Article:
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Despite improved transparency, aid money still funding surveillance programs

Today’s much-anticipated launch of the 2013 Aid Transparency Index, an industry standard for assessing transparency among major aid donors, shows that, despite progress, many aid agencies continue to maintain secrecy around what they are funding.

Further, for those agencies that achieved high rankings in the index, transparency alone does not prevent one of our larger concerns: aid which facilitates impermissible surveillance of communities and individuals in the developing world. Biometric databases, electronic voting registration systems, criminal databases and border surveillance initiatives are being backed by Western donors keen to see the adoption abroad of technologies that raise considerable controversy at home.

Looking at the two ends of the spectrum, the US Millennium Challenge Corporation, an independent US government foreign aid agency, has taken first place in the rankings from the 2012 winner, while, China – a major funder of development projects – takes last place. Overall, the publishers of the index conclude that “most aid information is still not published in a timely, standardised way – which is essential for it to be useful.”

A rating of note was the United Kingdom’s Department for International Development (DfID), which achieved a “very good” rating. Although DfID and other agencies have scored highly in the index, a good rating does not convey the full picture. Close analysis of aid flows reveals the troubling trend of Western donors funding state surveillance and increasing intrusions into the privacy of people in the developing world, including those living under repressive regimes. As the Telegraph recently highlighted, EuropeAid, including contributions from DfID, has gone towards supporting the security forces of Belarus, Europe’s last dictatorship, under the auspices of enhancing border security.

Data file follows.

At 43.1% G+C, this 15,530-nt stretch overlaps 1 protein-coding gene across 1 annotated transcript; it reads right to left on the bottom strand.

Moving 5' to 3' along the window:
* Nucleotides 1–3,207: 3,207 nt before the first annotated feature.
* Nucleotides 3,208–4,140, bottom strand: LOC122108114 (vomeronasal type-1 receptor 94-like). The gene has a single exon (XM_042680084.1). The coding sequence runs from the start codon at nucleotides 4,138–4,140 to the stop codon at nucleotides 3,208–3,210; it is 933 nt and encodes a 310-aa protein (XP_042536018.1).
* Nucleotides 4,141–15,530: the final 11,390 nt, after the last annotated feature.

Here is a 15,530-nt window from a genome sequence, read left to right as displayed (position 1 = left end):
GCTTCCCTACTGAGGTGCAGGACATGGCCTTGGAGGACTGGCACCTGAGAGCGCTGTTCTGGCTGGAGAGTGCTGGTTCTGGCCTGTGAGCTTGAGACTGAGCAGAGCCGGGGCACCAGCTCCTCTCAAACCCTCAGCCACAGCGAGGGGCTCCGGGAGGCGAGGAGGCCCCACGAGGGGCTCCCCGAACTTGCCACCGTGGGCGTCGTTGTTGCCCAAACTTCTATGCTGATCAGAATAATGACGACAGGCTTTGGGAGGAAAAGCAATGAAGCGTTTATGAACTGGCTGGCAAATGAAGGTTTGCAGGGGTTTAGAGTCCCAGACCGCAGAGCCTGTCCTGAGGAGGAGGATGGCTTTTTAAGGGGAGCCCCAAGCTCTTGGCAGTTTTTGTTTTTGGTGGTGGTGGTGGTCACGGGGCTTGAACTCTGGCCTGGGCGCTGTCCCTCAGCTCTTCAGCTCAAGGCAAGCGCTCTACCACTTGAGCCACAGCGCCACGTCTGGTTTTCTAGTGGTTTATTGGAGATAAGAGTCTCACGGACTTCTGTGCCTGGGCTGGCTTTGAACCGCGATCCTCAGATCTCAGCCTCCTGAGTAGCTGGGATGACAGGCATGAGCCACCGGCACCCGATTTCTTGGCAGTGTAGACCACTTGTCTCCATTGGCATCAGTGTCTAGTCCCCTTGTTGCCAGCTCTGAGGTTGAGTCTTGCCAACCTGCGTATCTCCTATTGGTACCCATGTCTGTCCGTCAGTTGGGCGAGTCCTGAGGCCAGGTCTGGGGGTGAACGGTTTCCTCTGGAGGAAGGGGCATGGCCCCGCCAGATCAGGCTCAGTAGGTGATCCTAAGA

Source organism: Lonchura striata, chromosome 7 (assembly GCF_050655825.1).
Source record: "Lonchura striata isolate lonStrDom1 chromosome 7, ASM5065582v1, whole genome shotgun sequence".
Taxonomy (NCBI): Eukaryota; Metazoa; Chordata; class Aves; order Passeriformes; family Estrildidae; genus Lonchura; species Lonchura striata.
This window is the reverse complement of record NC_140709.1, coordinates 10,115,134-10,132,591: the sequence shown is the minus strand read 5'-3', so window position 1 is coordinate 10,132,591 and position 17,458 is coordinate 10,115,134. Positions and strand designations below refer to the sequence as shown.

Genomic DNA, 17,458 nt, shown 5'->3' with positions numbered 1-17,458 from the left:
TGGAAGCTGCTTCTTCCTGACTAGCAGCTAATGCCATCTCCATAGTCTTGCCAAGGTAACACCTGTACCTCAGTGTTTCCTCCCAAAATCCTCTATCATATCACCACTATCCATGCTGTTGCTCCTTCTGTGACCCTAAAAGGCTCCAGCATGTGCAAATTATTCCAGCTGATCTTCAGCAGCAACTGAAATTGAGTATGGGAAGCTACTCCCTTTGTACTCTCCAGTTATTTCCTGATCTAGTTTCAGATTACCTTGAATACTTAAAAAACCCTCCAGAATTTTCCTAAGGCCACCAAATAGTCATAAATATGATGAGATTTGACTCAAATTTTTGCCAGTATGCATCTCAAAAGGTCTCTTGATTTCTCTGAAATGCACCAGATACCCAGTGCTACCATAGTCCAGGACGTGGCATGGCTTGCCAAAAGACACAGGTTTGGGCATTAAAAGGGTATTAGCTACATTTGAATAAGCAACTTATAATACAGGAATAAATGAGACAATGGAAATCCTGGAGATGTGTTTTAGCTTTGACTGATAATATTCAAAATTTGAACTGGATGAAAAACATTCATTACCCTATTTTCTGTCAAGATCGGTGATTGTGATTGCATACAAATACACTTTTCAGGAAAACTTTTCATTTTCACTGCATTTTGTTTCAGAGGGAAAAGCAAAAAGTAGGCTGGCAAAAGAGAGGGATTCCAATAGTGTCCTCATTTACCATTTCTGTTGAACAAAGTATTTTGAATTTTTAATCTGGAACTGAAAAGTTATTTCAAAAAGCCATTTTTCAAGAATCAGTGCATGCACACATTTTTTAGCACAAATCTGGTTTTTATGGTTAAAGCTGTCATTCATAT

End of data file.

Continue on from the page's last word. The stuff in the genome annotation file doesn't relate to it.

In the context of the ongoing revolution in data analysis, which sees the potential for big data sets to be turned into big bucks, the push by the developed world for more surveillance in the developing world raises serious cause for concern about the use - and abuse - of personal information and the application of double standards around data protection.

Greater transparency is an important part of holding aid agencies accountable not only to their funders, but also to the populations they serve. And the work that many agencies have undertaken to become more transparent should be applauded.

Nonetheless, even for the most transparent agencies, in the context of aid that facilitates the mass collection and retention of data, there remains a large gap between what aid agencies tell us about their activities and our knowledge about the data’s ultimate uses. A good ranking in the transparency index is not a sufficient answer to whether we really know to what purposes Western aid dollars are being put.